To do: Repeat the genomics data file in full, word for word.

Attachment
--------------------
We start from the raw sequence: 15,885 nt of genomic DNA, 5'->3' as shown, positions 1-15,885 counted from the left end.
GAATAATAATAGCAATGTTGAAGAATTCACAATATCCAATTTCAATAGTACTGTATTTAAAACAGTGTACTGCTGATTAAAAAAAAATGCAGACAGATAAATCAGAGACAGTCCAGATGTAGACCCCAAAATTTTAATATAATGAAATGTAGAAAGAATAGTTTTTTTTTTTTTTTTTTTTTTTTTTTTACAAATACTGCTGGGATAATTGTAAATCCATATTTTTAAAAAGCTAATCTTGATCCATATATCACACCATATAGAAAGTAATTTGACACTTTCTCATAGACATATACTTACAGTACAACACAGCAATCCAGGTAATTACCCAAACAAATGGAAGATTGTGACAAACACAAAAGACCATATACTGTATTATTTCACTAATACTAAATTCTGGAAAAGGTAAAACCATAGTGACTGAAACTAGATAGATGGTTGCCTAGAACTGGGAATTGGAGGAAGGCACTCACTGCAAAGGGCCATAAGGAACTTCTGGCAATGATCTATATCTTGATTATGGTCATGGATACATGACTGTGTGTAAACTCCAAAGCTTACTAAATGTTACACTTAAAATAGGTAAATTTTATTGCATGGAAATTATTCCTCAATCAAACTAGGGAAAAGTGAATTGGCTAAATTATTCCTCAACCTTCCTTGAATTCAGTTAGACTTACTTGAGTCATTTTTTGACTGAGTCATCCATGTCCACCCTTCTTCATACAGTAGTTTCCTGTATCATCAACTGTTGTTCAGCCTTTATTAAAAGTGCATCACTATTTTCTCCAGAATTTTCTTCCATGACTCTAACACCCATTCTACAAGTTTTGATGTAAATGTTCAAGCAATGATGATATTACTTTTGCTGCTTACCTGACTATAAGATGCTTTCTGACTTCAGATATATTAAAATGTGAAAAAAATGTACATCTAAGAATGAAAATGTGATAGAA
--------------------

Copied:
We start from the raw sequence: 15,885 nt of genomic DNA, 5'->3' as shown, positions 1-15,885 counted from the left end.
GAATAATAATAGCAATGTTGAAGAATTCACAATATCCAATTTCAATAGTACTGTATTTAAAACAGTGTACTGCTGATTAAAAAAAAATGCAGACAGATAAATCAGAGACAGTCCAGATGTAGACCCCAAAATTTTAATATAATGAAATGTAGAAAGAATAGTTTTTTTTTTTTTTTTTTTTTTTTTTTTACAAATACTGCTGGGATAATTGTAAATCCATATTTTTAAAAAGCTAATCTTGATCCATATATCACACCATATAGAAAGTAATTTGACACTTTCTCATAGACATATACTTACAGTACAACACAGCAATCCAGGTAATTACCCAAACAAATGGAAGATTGTGACAAACACAAAAGACCATATACTGTATTATTTCACTAATACTAAATTCTGGAAAAGGTAAAACCATAGTGACTGAAACTAGATAGATGGTTGCCTAGAACTGGGAATTGGAGGAAGGCACTCACTGCAAAGGGCCATAAGGAACTTCTGGCAATGATCTATATCTTGATTATGGTCATGGATACATGACTGTGTGTAAACTCCAAAGCTTACTAAATGTTACACTTAAAATAGGTAAATTTTATTGCATGGAAATTATTCCTCAATCAAACTAGGGAAAAGTGAATTGGCTAAATTATTCCTCAACCTTCCTTGAATTCAGTTAGACTTACTTGAGTCATTTTTTGACTGAGTCATCCATGTCCACCCTTCTTCATACAGTAGTTTCCTGTATCATCAACTGTTGTTCAGCCTTTATTAAAAGTGCATCACTATTTTCTCCAGAATTTTCTTCCATGACTCTAACACCCATTCTACAAGTTTTGATGTAAATGTTCAAGCAATGATGATATTACTTTTGCTGCTTACCTGACTATAAGATGCTTTCTGACTTCAGATATATTAAAATGTGAAAAAAATGTACATCTAAGAATGAAAATGTGATAGAA